Planting Lupins, Foxgloves and Aquilega

Gardens closest to a door can often suffer when you are renovating a house. Take our front garden, it became a dumping ground when we had the heating done, every lovely dahlia we had was crushed under the feet of heating engineers and plumbers who didn't even see the beauty they were mashing under their heel. In an age where the front garden is given over to the car space, it is easy to forget that these where once the calling cards of everyone, regardless of class. First impressions meant a lot once, and it started in your front garden. Two years ago we challenged ourselves to sort the front garden out, four years ago we did the same with the garden that backs onto our kitchen door. That too had been a dumping ground for bricks, metal, wood and anything else our old unloved house was spewing out. This tiny plot that runs to around 16 foot square has been home to cabbages and lupins. It is a bed we like to play with.


Today is no difference and we are adding more lupins, Band of Nobles, alongside aquilegas (we have lost the label but recognise the plant) and foxgloves (digitalis alba).


The tulips we planted two years ago have been fleeting and they seem to be getting weaker. The winter wet has taken half of them and some of them barely have a flower head this year. Tulips never last the course and we will add them to plants we will grow in pots from now on, adding a little colour early in the season and then they can be stored somewhere safe to over winter.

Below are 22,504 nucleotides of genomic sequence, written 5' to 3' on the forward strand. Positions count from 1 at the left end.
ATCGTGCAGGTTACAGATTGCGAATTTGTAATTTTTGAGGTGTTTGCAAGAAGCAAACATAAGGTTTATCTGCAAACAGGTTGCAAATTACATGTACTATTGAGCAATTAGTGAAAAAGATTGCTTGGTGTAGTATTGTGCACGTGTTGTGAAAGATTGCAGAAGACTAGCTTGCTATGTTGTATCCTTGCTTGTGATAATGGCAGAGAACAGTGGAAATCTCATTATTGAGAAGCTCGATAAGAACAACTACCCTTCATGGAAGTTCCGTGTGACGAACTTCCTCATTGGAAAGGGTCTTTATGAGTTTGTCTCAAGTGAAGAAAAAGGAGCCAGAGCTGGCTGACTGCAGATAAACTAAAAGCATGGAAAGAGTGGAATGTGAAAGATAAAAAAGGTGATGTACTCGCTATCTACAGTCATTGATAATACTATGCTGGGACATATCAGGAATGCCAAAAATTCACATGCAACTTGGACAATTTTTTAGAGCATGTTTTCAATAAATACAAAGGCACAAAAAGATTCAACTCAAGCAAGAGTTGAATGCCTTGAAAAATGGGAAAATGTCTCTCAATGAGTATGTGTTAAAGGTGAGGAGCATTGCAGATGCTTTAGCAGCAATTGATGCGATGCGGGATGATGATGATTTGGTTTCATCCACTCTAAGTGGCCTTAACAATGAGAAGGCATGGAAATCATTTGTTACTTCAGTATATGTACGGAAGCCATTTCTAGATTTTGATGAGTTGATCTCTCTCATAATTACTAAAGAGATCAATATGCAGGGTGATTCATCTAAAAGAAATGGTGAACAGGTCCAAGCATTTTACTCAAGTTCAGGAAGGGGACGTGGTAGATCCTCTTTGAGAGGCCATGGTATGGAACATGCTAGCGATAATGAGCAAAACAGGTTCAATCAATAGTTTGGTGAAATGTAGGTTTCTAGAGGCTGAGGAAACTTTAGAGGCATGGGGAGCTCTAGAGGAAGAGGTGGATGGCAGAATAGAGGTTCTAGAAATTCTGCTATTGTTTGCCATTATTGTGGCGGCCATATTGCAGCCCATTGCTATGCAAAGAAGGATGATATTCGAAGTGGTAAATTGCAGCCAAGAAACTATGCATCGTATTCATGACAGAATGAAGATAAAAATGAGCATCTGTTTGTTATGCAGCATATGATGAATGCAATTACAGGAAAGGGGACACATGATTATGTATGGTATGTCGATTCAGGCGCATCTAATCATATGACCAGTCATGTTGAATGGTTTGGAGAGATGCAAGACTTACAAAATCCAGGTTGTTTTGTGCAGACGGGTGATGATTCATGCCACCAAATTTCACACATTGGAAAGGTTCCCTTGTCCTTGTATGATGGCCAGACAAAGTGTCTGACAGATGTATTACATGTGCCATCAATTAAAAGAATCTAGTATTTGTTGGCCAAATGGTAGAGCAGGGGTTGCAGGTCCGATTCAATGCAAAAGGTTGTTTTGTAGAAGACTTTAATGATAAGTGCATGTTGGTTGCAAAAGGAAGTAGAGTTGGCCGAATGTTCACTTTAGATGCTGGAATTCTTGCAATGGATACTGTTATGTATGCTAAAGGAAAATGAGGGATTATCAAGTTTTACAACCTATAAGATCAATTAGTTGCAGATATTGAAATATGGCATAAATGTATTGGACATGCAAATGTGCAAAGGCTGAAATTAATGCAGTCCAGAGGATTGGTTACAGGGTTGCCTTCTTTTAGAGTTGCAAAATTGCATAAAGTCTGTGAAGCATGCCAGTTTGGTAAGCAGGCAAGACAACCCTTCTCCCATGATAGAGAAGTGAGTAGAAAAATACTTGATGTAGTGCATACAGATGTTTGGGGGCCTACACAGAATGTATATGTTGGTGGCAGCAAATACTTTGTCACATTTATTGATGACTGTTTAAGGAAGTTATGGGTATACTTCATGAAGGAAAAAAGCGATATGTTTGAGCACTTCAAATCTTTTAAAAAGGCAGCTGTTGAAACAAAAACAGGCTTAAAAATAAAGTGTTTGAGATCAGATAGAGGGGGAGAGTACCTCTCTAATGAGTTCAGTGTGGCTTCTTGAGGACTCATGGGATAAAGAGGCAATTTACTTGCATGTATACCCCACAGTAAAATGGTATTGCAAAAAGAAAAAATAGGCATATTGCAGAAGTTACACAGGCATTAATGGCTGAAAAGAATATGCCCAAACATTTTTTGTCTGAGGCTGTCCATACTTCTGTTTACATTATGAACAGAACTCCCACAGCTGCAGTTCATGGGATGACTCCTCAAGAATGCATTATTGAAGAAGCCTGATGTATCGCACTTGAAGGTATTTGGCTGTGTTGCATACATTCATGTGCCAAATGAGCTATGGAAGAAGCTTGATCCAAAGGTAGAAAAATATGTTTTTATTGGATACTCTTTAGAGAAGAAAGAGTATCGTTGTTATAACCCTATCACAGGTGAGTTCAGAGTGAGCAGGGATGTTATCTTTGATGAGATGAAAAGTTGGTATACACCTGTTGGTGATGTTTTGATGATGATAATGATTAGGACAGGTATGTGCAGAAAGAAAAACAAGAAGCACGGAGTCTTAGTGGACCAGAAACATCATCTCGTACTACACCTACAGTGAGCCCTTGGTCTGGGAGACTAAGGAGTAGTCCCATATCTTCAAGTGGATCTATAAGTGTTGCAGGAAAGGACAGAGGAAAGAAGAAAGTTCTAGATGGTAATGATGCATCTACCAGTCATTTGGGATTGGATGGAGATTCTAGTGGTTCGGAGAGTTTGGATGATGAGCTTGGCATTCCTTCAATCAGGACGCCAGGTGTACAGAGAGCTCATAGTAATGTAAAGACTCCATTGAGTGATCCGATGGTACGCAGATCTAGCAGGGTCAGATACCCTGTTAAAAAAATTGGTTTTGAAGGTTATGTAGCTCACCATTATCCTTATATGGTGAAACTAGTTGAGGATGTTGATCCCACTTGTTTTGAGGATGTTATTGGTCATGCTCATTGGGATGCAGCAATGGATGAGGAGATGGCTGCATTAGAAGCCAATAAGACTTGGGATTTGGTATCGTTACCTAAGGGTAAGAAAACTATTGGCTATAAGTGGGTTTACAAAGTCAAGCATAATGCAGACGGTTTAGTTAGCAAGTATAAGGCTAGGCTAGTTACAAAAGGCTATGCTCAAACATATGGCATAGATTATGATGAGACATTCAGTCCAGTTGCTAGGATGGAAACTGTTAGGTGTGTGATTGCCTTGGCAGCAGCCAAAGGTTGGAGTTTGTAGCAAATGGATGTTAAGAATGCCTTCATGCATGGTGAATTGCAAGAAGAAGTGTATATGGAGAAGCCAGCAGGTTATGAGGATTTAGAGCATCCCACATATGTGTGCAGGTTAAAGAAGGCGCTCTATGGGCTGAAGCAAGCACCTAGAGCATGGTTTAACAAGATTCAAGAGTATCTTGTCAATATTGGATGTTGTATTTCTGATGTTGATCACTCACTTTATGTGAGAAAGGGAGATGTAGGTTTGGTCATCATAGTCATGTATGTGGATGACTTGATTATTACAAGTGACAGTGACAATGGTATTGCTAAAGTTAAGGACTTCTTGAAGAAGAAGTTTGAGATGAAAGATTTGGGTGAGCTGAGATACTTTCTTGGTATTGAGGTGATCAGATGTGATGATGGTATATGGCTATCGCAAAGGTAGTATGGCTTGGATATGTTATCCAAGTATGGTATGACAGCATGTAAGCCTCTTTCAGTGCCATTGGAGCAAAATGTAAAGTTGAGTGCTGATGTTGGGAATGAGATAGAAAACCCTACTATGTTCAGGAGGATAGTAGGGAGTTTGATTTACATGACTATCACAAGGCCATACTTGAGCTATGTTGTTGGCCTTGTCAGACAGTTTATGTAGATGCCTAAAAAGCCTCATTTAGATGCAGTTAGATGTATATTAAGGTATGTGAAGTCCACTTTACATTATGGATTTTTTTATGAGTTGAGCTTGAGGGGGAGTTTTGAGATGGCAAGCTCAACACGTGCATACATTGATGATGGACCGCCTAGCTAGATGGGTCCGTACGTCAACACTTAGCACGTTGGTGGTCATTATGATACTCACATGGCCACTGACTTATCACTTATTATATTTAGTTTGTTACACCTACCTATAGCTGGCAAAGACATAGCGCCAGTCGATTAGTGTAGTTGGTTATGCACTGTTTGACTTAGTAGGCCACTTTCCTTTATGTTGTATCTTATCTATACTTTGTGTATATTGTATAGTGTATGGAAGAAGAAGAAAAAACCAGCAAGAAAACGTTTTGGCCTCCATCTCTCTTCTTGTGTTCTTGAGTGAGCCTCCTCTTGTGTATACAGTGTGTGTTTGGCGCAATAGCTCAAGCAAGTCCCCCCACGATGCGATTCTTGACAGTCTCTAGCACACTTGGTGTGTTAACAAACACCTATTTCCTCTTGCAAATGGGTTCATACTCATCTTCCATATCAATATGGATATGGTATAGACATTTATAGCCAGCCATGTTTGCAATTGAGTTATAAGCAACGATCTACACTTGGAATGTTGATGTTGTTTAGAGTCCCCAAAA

Cottage garden

However, lupins are something else in our garden. A common complaint about lupins are slugs, they never make it but we have to tell you the truth here, we have slugs but they never seem that interested in our lupins (touch virtual wood). We can't grow Delphiniums though, slugs munch them up and if they do grow the first light breeze knocks them down and the slugs have a field day. Lupins from the start have become the flower of choice in our garden. They're old school. They're garish. They're flashy. They are somewhat rude in the way they grow. 


Gardens always change, and we still have some rubble in that lower garden but not as much as we once had, we even built a wall out of one lot of rubble and some paths too. The rest will be used but gardens take time, they change, they move on, they develop like a good wine. 

Cottage garden

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